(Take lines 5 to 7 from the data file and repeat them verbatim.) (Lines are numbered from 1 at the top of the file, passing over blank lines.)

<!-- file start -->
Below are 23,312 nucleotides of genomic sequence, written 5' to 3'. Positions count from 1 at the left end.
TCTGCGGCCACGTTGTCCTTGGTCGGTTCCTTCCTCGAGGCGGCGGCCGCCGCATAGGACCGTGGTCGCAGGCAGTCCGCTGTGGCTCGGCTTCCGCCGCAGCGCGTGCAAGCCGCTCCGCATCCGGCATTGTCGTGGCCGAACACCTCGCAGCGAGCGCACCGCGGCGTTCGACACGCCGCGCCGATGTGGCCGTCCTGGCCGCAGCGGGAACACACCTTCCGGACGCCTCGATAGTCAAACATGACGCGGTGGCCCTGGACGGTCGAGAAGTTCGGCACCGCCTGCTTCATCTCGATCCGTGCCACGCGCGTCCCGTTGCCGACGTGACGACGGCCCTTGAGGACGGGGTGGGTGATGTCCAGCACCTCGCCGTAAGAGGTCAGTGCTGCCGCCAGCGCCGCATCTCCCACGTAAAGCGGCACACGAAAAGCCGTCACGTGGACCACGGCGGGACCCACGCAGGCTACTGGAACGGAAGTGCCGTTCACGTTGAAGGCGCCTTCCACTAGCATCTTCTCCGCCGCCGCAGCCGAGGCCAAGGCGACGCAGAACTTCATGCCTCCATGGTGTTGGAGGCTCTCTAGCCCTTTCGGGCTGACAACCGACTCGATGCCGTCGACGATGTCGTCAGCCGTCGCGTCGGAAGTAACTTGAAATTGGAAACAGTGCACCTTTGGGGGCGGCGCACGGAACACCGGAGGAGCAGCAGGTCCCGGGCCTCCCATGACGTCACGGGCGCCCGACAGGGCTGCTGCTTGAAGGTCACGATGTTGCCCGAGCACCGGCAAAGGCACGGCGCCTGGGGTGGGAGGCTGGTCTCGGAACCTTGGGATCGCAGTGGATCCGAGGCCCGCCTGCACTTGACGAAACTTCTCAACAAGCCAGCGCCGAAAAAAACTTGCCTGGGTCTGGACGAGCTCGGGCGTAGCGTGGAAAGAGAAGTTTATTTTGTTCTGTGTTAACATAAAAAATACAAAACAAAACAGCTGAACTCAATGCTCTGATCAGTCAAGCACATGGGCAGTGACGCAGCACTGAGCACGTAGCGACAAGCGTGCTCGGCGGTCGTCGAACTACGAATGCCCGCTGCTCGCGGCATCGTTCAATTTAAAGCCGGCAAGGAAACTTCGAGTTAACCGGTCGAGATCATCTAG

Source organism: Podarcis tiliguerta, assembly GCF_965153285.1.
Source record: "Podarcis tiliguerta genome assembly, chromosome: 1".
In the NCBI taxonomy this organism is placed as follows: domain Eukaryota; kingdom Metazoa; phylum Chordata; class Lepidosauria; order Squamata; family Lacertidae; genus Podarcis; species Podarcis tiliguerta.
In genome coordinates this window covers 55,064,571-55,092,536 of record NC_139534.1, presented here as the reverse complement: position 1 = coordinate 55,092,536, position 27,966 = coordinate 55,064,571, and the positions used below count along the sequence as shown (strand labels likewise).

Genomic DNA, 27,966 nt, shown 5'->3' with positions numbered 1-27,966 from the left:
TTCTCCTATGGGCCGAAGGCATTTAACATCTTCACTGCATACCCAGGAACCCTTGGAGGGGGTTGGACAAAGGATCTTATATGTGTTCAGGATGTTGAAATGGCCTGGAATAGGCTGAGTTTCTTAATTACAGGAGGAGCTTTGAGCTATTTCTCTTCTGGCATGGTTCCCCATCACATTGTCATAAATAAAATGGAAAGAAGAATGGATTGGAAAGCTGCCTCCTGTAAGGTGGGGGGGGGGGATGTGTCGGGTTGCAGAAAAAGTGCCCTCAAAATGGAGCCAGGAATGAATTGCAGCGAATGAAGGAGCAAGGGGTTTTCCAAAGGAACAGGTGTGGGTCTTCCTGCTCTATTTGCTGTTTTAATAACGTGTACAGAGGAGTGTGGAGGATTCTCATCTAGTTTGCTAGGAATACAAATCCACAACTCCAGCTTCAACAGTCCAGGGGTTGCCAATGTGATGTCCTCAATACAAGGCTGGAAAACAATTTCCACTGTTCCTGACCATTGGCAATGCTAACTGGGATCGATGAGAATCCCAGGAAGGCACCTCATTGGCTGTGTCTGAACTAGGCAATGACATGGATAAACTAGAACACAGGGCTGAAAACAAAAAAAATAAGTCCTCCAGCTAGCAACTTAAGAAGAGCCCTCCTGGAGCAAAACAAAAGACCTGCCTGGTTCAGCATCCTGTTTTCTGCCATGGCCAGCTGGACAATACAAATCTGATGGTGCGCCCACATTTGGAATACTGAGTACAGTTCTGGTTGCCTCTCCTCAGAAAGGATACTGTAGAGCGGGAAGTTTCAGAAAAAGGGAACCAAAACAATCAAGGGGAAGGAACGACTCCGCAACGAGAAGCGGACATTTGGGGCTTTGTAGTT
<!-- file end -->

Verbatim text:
In the NCBI taxonomy this organism is placed as follows: domain Eukaryota; kingdom Metazoa; phylum Chordata; class Lepidosauria; order Squamata; family Lacertidae; genus Podarcis; species Podarcis tiliguerta.
In genome coordinates this window covers 55,064,571-55,092,536 of record NC_139534.1, presented here as the reverse complement: position 1 = coordinate 55,092,536, position 27,966 = coordinate 55,064,571, and the positions used below count along the sequence as shown (strand labels likewise).

Genomic DNA, 27,966 nt, shown 5'->3' with positions numbered 1-27,966 from the left: